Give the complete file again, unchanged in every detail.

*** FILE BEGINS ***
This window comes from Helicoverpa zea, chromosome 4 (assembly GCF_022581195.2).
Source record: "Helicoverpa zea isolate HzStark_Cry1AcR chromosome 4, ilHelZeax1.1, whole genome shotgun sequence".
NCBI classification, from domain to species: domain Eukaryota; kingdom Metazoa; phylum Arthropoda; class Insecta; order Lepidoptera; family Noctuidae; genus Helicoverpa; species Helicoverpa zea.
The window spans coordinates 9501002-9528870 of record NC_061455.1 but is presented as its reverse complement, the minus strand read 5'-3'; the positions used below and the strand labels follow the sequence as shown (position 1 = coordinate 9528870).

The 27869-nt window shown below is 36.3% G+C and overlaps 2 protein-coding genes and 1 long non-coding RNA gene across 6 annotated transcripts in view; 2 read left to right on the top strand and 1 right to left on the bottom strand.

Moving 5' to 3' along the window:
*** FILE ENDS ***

This window comes from Helicoverpa zea, chromosome 4 (assembly GCF_022581195.2).
Source record: "Helicoverpa zea isolate HzStark_Cry1AcR chromosome 4, ilHelZeax1.1, whole genome shotgun sequence".
NCBI classification, from domain to species: domain Eukaryota; kingdom Metazoa; phylum Arthropoda; class Insecta; order Lepidoptera; family Noctuidae; genus Helicoverpa; species Helicoverpa zea.
The window spans coordinates 9501002-9528870 of record NC_061455.1 but is presented as its reverse complement, the minus strand read 5'-3'; the positions used below and the strand labels follow the sequence as shown (position 1 = coordinate 9528870).

The 27869-nt window shown below is 36.3% G+C and overlaps 2 protein-coding genes and 1 long non-coding RNA gene across 6 annotated transcripts in view; 2 read left to right on the top strand and 1 right to left on the bottom strand.

Moving 5' to 3' along the window: